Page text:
# Statistics

**Episode #10 of the course Everyday math by Jenn Schilling**

Welcome to the final lesson of Everyday Math! I hope you’ve enjoyed learning about different math concepts and how they apply to our everyday lives! I’ve certainly enjoyed exploring this topic with you!

Today, in our last lesson, we will cover statistics.

**The Math**

Statistics is a broad topic that involves the study and analysis of data. We’re going to cover a few key ideas in statistics so you’ll be able to better understand and consume information. So, what do you need to know?

First, it’s important to understand measures of center (mean, median, and mode). These metrics help us understand the central tendency of a dataset, or how the center of the data behaves. **The mean** tells us the average of the data, **the median** tells us the middle, and **the mode** is the most frequent number in the data. **The range** is another important statistic; it tells us the spread of the data, or the distance between the largest and the smallest numbers in the dataset. These four statistics help us understand the shape of the dataset. If the mean and the median are close together, then the dataset is similar to a normal distribution, or a bell curve, in which most of the data is clustered around the middle.

Much of statistics concerns **hypothesis testing**. The hypothesis is a theory about a group of data. Hypothesis testing is the process of drawing and testing conclusions about the data. Using statistical testing, a hypothesis can be proven true or false. Usually, a t-test (a statistical test that helps us determine whether there is a significant difference between two groups of data) and p-values are used to prove or disprove a hypothesis by comparing the actual data to a statistical distribution that would represent the data if the hypothesis were true. **The p-value** tells us the probability of achieving our data or more extreme if the null hypothesis is true (if the p-value is large enough, the statistical test [the t-test] has proven that there is a significant difference, which implies that the null hypothesis is not true). **The null hypothesis** is what we want to disprove with a hypothesis test.

Another important topic to understand in statistics is correlation. **Correlation** describes the relationship between two variables. The closer the correlation is to 1, the stronger the relationship between the variables. A positive correlation indicates a positive relationship (when one variable increases, so does the other); a negative correlation indicates a negative relationship (when one variable increases, the other decreases). Of course, the most important thing to understand about correlation is that correlation does not imply causation. Frequently, correlation and causation are conflated. However, simply because two variables are correlated does not mean that one causes the other.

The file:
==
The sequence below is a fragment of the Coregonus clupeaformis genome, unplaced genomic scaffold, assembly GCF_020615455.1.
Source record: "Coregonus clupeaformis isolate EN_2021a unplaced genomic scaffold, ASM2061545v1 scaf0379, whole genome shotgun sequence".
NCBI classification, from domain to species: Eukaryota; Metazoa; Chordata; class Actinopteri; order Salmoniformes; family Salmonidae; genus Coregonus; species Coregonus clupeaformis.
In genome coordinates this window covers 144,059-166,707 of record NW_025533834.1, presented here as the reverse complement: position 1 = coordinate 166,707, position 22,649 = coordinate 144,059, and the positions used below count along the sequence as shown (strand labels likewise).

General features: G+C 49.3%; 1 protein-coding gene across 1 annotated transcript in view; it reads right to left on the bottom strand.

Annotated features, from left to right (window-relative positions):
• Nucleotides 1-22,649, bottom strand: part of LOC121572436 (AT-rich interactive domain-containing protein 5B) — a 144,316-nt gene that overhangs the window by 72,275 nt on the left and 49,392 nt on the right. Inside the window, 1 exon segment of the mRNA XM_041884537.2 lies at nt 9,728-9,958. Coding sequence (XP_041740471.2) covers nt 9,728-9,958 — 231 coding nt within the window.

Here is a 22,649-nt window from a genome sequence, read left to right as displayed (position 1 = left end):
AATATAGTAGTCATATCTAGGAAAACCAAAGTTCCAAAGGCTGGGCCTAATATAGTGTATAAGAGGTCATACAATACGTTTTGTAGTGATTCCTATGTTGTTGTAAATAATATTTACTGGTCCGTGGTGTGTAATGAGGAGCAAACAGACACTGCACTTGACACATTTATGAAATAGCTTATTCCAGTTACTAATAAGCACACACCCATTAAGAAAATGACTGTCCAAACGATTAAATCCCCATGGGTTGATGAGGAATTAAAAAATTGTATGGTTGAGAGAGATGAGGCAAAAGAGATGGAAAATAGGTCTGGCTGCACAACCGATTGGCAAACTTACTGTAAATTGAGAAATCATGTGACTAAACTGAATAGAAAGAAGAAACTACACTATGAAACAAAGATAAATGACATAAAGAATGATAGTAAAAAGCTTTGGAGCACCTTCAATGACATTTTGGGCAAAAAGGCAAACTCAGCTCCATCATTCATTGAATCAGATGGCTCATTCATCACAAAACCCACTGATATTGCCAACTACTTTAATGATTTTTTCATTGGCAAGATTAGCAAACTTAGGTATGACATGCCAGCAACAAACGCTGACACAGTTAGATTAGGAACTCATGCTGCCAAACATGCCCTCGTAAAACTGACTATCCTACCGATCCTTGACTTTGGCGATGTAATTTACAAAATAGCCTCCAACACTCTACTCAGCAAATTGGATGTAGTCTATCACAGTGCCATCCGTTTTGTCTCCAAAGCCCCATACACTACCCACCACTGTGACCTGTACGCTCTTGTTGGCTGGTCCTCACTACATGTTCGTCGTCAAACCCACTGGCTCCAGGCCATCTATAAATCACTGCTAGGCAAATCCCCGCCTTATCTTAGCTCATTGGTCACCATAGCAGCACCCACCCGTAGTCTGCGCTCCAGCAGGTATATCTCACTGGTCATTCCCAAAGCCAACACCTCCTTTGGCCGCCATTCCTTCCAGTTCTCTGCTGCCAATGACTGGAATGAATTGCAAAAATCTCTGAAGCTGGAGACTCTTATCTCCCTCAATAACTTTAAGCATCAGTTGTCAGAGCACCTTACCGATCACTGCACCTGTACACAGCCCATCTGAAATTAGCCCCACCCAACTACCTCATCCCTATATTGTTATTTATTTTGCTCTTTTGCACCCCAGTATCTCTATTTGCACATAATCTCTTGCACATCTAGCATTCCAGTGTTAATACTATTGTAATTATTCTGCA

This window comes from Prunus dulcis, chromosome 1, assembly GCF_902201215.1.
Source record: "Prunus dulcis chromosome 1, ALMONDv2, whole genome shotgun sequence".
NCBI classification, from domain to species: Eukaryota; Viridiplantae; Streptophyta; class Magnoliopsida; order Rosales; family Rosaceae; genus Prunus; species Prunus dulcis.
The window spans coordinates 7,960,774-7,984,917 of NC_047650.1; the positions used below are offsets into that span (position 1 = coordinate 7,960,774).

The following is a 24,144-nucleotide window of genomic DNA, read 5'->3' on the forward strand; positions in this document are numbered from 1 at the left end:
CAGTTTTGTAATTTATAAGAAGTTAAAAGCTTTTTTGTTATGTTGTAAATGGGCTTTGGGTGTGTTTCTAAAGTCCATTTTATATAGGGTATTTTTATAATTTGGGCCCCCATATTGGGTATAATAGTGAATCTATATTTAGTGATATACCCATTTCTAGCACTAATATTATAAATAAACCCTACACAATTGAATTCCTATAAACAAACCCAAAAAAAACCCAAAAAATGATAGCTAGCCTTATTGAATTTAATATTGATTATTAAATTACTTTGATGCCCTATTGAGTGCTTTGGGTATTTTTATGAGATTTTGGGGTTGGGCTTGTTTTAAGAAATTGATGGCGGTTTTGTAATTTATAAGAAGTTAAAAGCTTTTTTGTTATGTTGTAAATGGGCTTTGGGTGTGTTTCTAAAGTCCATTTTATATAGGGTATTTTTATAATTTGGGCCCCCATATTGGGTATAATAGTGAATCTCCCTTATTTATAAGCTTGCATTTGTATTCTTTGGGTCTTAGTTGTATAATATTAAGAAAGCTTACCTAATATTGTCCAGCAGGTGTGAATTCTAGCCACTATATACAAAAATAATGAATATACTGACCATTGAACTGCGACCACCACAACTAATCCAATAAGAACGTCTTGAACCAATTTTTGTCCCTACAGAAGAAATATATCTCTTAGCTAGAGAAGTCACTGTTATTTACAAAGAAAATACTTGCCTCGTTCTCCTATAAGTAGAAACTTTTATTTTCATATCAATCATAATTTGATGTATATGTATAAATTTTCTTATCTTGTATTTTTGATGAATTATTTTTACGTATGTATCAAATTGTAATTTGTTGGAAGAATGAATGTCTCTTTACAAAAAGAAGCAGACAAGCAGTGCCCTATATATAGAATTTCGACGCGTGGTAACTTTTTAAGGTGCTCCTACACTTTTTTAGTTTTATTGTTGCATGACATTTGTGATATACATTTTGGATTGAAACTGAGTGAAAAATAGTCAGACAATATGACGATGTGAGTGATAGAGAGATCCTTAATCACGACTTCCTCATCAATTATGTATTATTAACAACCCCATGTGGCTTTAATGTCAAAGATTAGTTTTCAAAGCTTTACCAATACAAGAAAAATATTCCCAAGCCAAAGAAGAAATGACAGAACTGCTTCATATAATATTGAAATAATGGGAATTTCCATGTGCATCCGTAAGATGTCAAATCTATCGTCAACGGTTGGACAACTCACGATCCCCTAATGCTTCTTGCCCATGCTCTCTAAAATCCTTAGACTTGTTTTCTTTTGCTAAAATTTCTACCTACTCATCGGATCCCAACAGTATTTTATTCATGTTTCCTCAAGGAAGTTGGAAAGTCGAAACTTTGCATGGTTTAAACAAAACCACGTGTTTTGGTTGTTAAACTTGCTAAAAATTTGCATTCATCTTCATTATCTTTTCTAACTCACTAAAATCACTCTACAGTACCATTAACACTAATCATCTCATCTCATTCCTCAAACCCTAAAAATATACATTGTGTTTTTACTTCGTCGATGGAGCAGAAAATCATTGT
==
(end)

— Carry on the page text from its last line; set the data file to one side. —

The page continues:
**Regressions** tell us how variables are related and if one does indeed cause another. A regression is basically a technique for creating an equation from a group of data. The regression tells us if we can draw conclusions from the data about how the variables are related and affect one another. For example, if we have data on education level, zip code, race, and income, we could use a regression to determine if race, zip code, and income have an effect on education level.

**Everyday Applications**

Statistics are everywhere! We see them in sports, news articles, and scientific studies. As computers get more powerful and the amount of data available increases, statistical analyses are becoming more prevalent in our everyday lives.

Whether it’s predictions about elections or sports, statistics and probability are used to draw conclusions. Statistical distributions and hypothesis testing play a big role in these kinds of predictions. Sports statistics also tell us players’ averages that represent their abilities and likely future performance.

When consuming the news or popular science, it is important to understand basic statistics so you’re able to accurately interpret information. Remember that correlation and causation are separate when consuming statistical information, and pay attention to the assumptions made in a study.

I sincerely hope that you’ve enjoyed this Everyday Math course! Math is a fascinating subject and understanding it can be fun! It’s important to have a basic understanding of math concepts!

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